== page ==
Phish left the confines of the East Coast following two shows in New Jersey that produced mix results in the final date. The show had great parts, but completely failed in the second set where Trey seemed to rush through every song to successfully cross it off the setlist. Heading west for Clarkston, MI the band unleashed an unparalleled performance that contained all the pieces for a great show. Fun vibe, good songs and deep jams.
Now the 72 hour rule is still in effect here, but I am very comfortable in saying that this is the best show Phish has played since 2003/2004.
Flying out of the gates with a 10-min Wolfman's Brother, led by Mike's driving bass and Trey razor sharp guitar, the band checked the first great show pre-requisite off the list. An extended jam in the opening slot. In my mind, every great show should start with 10+ minutes in one jam. Followed by a Funky Bitch that, as always, showcased page but also contained a excellent turn from Trey where sometimes he chooses to simply move on. Even Sample In A Jar didn't suck in the third spot. Vocals sounded crisp and the band sounded good. One theory for the outcome of this show, will undoubtedly be as a celebration of Mike's birthday. In NICU, Trey improvised a birthday wish in the lyrics and followed up with a Happy Birthday tease on guitar. Continuing with the traditional, and as of late rare, Mike's Groove Phish more than made up for the disappointing effort in Bethel. While they seemingly extended the "tramps" segment for a few bars, I waited on egg shells for the band to carry on into a second jam segment. When it changed into Hydrogen I was yet again deflated, but its first appearance since last summer surely pleased most fans. I on the other hand am a jaded ungrateful bastard who will secretly hate Mike's and whatever follows it in the same fashion that I hate hockey ever since he Whalers left Hartford. The set closed with another spin of the "Request-O-Matic" machine from Trey, when a girl down front shouted out for Tela, a high energy Chalk Dust and a Wedge finale. Great set.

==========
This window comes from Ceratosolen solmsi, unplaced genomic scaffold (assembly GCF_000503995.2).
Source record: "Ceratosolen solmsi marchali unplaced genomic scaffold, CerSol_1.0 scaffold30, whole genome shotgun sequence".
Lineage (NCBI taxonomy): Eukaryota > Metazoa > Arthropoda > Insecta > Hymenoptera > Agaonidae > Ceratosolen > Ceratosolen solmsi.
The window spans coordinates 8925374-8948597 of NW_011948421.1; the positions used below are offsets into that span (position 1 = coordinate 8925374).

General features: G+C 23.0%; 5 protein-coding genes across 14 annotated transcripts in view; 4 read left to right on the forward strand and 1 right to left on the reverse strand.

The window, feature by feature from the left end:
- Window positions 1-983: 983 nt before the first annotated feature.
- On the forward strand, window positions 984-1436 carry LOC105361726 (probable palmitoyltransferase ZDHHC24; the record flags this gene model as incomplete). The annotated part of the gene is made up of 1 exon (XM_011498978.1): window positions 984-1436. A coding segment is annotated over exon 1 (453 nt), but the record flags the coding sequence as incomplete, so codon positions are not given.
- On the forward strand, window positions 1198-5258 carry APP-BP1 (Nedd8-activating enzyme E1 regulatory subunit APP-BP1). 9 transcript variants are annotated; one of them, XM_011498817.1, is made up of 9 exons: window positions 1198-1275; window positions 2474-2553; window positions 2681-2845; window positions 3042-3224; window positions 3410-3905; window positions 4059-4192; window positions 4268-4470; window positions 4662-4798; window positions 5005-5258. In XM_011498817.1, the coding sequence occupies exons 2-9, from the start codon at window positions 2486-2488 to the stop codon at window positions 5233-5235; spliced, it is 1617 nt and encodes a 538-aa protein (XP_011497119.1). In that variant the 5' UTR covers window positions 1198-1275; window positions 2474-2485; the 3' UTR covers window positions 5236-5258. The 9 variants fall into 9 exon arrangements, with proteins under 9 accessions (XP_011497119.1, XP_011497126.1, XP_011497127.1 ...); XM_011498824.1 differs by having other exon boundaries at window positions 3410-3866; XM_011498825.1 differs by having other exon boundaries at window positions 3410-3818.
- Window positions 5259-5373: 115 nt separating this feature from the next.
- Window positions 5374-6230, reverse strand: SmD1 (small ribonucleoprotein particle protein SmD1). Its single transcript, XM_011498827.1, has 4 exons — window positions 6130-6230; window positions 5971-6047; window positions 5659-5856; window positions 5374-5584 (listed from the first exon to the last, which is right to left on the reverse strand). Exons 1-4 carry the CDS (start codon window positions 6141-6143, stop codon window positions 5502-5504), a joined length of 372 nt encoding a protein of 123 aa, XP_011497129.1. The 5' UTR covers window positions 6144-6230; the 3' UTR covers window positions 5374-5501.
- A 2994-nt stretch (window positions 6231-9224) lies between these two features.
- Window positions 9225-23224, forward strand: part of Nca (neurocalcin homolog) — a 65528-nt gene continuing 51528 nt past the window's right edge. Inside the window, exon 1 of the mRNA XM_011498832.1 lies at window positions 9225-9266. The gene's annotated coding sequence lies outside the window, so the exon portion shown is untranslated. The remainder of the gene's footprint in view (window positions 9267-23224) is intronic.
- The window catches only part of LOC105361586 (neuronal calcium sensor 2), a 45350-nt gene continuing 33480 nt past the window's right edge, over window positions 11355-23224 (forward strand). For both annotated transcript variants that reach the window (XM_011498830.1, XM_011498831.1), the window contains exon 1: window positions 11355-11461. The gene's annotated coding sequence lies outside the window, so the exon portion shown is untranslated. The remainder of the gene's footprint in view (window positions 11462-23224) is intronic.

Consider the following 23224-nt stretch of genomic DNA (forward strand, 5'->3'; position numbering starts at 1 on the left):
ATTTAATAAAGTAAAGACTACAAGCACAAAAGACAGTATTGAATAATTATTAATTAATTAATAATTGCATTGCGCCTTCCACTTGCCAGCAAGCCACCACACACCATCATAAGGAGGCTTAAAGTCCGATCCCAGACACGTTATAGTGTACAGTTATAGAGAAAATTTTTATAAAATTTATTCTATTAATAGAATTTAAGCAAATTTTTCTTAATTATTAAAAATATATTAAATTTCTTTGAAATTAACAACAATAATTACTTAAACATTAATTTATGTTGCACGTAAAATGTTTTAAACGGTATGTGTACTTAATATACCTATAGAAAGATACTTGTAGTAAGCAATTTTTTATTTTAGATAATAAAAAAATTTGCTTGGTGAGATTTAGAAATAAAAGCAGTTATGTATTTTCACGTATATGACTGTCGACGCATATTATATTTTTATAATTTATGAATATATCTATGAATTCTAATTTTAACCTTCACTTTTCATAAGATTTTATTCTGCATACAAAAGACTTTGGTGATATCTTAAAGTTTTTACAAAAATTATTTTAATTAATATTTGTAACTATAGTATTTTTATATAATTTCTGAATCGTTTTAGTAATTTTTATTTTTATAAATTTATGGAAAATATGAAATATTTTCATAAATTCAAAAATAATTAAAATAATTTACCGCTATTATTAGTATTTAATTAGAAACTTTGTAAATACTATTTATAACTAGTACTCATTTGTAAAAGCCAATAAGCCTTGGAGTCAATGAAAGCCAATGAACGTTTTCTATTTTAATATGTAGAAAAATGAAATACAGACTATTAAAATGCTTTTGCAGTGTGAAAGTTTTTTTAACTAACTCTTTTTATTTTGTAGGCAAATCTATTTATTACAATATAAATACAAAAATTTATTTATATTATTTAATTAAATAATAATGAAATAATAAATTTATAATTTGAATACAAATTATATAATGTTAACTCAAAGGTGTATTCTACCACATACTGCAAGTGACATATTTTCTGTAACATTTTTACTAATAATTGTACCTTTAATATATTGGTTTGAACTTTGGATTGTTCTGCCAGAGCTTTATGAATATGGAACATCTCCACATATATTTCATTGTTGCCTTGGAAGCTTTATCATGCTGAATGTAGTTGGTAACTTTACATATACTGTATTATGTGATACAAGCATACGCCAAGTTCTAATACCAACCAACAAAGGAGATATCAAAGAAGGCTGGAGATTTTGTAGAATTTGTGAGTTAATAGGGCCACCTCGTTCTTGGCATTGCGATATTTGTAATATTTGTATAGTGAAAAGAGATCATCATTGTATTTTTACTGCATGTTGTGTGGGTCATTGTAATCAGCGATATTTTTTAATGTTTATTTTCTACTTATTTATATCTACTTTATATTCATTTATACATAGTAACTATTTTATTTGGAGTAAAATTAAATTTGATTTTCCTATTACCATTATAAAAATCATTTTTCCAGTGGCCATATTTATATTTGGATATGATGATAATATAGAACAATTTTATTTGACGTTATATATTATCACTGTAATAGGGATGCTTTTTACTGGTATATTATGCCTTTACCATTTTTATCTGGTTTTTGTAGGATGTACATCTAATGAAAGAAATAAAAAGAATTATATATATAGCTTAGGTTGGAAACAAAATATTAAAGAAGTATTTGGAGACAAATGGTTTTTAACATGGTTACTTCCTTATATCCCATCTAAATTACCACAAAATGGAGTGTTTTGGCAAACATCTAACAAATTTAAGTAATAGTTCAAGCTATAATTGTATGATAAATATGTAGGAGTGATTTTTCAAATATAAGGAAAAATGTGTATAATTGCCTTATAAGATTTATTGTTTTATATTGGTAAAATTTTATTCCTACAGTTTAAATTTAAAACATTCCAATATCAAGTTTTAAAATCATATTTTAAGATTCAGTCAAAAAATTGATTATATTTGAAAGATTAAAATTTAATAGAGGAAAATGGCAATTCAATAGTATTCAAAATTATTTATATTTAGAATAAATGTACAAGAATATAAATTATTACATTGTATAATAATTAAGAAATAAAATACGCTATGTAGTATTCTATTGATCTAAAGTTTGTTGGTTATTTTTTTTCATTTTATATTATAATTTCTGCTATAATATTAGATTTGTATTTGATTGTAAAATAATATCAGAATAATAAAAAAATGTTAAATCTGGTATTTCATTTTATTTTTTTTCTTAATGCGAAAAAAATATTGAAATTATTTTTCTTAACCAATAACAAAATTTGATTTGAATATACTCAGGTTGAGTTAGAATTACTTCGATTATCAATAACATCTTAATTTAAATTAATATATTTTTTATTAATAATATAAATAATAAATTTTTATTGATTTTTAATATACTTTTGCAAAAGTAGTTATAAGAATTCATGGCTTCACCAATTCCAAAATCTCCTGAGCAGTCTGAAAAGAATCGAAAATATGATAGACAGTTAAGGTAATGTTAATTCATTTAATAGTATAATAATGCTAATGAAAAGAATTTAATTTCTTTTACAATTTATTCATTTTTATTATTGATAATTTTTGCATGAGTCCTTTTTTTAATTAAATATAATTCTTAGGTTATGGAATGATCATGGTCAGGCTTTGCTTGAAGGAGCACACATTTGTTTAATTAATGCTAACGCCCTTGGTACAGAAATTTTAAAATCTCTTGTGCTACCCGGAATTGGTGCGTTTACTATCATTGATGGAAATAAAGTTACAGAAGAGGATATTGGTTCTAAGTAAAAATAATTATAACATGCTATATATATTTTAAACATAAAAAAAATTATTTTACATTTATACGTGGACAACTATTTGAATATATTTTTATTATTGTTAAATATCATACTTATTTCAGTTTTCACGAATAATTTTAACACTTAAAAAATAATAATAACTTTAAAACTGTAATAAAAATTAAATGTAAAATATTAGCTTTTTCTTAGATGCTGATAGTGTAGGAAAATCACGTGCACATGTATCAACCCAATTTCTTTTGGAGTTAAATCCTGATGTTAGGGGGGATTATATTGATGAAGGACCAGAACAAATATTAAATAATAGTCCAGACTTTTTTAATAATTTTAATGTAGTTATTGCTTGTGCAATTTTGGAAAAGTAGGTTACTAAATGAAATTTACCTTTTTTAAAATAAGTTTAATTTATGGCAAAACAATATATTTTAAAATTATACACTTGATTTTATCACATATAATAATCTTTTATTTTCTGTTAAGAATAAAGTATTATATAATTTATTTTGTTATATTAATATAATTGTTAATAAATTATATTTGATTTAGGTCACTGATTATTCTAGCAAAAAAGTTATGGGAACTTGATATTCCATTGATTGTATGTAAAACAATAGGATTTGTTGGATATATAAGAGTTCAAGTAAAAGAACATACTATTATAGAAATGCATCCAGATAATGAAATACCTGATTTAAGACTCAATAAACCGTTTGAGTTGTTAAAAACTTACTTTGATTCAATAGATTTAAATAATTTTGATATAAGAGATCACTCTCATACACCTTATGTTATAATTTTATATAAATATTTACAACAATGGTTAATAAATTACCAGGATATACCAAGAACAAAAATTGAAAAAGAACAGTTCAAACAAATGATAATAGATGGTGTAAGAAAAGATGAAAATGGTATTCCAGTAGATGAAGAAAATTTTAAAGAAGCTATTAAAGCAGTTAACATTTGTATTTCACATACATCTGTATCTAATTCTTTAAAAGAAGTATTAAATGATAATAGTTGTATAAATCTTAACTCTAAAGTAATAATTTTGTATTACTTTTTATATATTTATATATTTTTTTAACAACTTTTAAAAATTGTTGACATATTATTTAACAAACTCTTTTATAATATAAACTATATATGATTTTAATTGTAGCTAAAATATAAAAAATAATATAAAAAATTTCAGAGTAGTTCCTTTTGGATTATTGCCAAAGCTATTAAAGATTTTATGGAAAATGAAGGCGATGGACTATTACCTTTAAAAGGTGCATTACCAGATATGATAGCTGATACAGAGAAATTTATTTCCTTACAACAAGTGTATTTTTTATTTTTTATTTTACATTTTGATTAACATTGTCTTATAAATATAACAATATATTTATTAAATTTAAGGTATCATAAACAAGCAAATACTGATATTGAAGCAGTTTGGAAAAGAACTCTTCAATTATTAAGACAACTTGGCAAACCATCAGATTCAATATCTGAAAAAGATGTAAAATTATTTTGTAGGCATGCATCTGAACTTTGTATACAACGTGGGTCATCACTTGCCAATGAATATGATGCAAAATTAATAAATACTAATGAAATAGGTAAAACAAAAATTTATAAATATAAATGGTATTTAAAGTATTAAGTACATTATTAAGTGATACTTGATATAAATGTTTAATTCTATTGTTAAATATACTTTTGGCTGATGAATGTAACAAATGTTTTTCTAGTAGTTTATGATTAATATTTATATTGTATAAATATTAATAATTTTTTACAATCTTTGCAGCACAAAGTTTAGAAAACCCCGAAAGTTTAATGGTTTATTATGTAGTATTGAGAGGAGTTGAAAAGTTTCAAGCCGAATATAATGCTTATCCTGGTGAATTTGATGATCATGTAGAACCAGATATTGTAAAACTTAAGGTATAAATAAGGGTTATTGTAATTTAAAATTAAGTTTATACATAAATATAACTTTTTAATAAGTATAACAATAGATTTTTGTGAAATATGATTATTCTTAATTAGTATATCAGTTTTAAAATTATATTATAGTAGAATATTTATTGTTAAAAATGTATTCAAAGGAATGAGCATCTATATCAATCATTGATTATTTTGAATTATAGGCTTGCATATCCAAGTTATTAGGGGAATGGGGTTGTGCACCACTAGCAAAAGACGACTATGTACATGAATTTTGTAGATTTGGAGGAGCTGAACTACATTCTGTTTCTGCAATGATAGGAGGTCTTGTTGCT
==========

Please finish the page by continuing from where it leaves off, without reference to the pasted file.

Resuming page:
The second set opened to several (poorly coordinated) serenades of Happy Birthday to Mike, who responded with a tease of his own already deep into the preparations for his DWD effects. The DWD that followed is unquestionably the best version they have played in 3.0, it's the longest that they've played on a single song and it featured at least three truly unique jam segments. Unreal. Add to this a fantastic segue into Fluffhead, which maintained all of the energy in the house and an above average David Bowie with Stash-like jam elements made for an unbelievable stretch of music that is unlike anything else in this era. Is the DWD the best overall jam in 3.0? Needs re-listening, but no one will question saying that's true. In a lot of respects, this feels like 3.0's coming out party. Even when you talk about the Camden Sand or Albany's Seven BeGhost, you can quickly be met with a "what have you done for me lately answer". The fact that this jam comes in this show is a seems to reinforce how real this appears to be. When Waste followed this unreal segment, you'd expect it to kill it all, but guess what? It didn't. Now I'm never gonna defend poorly placed Anastasio ballads, but this one features a slick segue into a James Brown laden 2001. Closing the show with Cavern and Good Times Bad Times this show just didn't quit.
It's the best show of this tour, duh. And it's probably the best of 3.0.
Postscript notes: I erronously ommited mention of the amazing jam on Coltrane's, A Love Supreme. Definitely listen for that in particular. Also, I just left "Tela" out of the sentence on the topic. Check out the comment from @MJZ1974 on the circumstances of how the Tela request came to be. Very cool!
If you liked this blog post, one way you could "like" it is to make a donation to The Mockingbird Foundation, the sponsor of Phish.net. Support music education for children, and you just might change the world.
You must be logged in to post a comment.
July 19, 2017
2 days ago
Petersen Events Center
 Phish debut.
Phish.net is a non-commercial project run by Phish fans and for Phish fans under the auspices of the all-volunteer, non-profit Mockingbird Foundation.
This project serves to compile, preserve, and protect encyclopedic information about Phish and their music.
The Mockingbird Foundation is a non-profit organization founded by Phish fans in 1996 to generate charitable proceeds from the Phish community.
And since we're entirely volunteer – with no office, salaries, or paid staff – administrative costs are less than 2% of revenues! So far, we've distributed over $1,000,000 to support music education for children – hundreds of grants in all 50 states, with more on the way.